In this workbook, I’ve learned we all have what the author, Dr. Cash, calls Private Body Talk. In our private body talk, we have stories running through our mind – often unconsciously – about how we look. He uses the word ugly, which I truly hope none of you are calling yourselves because you are uniquely beautiful. The book goes on to explain that we each have different triggers, assumptions, and beliefs about our body image. And why wouldn’t we… What with all the perfect flat tummies and perfect booties depicted on Pinterest, Instagram, and other social media outlets. I mean seriously, who are these people with perfectly sculpted abs?! We may think “what are they eating or doing to look that way?” Or “I need to get more strict about my diet so I can have a body like that too.”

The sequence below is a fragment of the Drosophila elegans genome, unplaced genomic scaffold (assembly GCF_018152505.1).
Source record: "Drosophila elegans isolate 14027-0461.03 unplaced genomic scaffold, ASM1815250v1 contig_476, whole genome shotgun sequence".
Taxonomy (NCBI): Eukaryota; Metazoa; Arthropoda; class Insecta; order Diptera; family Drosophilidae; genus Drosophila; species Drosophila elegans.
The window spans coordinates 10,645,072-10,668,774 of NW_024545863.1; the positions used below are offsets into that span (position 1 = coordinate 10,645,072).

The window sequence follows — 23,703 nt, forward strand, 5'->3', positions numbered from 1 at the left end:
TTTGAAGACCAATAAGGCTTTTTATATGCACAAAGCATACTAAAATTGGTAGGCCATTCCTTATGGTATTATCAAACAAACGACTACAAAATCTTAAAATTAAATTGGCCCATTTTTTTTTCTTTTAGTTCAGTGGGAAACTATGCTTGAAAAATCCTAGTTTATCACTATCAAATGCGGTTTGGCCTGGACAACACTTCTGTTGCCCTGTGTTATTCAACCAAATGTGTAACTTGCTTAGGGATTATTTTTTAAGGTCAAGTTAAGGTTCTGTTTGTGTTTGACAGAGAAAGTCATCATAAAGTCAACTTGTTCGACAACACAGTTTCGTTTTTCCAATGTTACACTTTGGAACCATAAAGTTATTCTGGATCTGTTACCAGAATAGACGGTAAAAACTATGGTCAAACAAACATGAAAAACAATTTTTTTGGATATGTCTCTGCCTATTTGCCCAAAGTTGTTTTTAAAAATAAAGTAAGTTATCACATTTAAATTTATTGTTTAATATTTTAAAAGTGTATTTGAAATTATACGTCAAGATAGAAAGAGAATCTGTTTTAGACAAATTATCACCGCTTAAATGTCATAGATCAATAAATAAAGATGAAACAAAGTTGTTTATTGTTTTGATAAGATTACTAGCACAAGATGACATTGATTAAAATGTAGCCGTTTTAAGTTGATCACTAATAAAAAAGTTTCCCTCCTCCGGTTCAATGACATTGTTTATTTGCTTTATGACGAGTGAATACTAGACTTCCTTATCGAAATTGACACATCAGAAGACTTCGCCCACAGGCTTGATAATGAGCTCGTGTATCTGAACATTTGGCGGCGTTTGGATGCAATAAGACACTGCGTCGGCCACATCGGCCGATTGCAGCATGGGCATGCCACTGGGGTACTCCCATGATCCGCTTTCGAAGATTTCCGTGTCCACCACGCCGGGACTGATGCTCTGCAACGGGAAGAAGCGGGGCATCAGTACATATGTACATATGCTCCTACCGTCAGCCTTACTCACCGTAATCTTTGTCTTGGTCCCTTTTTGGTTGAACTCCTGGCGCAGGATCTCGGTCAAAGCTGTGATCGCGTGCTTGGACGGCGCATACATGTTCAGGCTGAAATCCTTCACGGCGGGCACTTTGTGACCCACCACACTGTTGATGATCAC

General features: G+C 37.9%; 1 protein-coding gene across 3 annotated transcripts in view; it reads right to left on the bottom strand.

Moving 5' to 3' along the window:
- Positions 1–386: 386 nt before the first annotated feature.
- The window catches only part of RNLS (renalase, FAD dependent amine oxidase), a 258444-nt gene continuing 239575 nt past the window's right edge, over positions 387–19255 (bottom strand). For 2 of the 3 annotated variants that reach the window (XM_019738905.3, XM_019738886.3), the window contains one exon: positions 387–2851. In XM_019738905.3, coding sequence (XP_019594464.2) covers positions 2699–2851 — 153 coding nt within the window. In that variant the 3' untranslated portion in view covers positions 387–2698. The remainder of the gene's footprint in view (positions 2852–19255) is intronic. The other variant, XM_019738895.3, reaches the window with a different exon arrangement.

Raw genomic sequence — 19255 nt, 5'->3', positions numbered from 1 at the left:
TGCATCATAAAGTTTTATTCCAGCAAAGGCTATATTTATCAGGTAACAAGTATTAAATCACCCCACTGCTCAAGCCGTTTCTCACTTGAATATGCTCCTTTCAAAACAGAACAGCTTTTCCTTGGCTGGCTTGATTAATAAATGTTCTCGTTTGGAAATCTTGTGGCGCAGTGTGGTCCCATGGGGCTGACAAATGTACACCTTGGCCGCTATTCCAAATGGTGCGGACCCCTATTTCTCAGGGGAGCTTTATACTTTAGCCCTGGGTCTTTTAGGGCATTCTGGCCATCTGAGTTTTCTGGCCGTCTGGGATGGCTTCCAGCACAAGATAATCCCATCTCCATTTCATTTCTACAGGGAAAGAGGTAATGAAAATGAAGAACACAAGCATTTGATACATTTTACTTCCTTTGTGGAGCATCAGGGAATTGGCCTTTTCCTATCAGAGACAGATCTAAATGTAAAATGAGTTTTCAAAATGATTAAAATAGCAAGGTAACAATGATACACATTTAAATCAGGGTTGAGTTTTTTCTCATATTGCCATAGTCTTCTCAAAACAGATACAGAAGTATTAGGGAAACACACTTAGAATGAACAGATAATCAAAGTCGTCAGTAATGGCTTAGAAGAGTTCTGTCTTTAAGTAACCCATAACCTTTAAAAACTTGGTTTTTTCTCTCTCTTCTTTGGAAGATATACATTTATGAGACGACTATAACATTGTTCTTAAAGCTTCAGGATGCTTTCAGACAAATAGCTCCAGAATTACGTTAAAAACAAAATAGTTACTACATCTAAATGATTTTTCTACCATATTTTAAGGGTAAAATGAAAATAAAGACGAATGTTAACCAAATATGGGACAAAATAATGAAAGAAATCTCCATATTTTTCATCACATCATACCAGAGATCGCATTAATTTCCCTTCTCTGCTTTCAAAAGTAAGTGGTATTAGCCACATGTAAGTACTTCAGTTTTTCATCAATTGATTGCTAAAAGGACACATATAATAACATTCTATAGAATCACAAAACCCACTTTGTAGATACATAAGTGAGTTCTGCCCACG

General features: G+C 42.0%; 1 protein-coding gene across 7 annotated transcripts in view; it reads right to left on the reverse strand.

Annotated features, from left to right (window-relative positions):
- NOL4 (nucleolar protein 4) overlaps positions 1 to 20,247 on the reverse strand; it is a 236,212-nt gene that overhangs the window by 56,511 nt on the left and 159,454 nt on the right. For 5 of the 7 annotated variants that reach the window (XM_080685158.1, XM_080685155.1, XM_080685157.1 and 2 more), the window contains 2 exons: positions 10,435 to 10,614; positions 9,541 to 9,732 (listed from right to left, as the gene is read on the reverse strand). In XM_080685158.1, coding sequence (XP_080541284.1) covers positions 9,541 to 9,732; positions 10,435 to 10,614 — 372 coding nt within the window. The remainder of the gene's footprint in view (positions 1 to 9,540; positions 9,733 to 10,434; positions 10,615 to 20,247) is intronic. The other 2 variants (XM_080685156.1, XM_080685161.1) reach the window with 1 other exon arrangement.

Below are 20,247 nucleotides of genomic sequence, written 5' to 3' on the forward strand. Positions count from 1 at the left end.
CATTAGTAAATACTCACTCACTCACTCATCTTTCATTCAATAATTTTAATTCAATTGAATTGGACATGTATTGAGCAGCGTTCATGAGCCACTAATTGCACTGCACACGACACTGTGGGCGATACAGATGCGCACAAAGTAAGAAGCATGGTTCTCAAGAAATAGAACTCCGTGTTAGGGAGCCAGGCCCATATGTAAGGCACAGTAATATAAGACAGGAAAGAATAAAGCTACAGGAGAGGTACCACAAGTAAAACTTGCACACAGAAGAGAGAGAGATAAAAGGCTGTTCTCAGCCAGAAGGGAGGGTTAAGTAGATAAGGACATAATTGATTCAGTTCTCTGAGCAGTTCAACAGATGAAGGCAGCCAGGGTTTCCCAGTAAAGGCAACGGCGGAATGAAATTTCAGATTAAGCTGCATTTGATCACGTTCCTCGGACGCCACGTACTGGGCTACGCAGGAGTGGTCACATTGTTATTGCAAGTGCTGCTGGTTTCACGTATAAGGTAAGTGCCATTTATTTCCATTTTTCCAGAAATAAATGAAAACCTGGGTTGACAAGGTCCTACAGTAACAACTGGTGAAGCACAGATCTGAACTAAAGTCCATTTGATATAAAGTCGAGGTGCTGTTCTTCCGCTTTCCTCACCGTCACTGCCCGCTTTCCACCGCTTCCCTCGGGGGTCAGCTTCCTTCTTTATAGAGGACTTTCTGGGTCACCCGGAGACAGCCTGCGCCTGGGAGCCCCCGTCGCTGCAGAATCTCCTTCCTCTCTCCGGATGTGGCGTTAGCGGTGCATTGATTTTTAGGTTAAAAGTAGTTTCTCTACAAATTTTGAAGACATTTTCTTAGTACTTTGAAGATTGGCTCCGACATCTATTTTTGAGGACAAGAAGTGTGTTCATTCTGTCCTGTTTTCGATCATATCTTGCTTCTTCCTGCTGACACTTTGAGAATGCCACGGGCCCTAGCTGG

Good news, there is a tool to help.

My favorite part of the workbook is the emphasis on mindfulness. It goes into a lot of detail on increasing our mindfulness specifically around body image stories. I modified an idea in the book and created a new tool to start to notice and address these negative body image stories. It’s the TTE method:

  • Thought
  • Trigger
  • Emotional effect

First, is noticing the body image conversation or thought. Example: you look at a photo of yourself and think “Wow, look at that fat face.” Which may spiral into a barrage of negative thoughts about other aspects of your looks you do not like. The next step is to identify the trigger. In this case, it was looking at the picture. For many, simply stepping on the scale is the beginning of a downward spiral into self-sabotaging thought patterns. Such as, “why do I even bother? I’m always gonna be fat.” The last step is recognizing the emotional effect these thoughts have on you. It does not feel good or motivational when someone calls us mean names. That usually hurts and feels shameful. How is it different for you to speak like that to yourself? We’ve shared before how words matter. Whether spoken aloud or in our minds, these have a profound impact on our behaviors and choices.

Food for thought: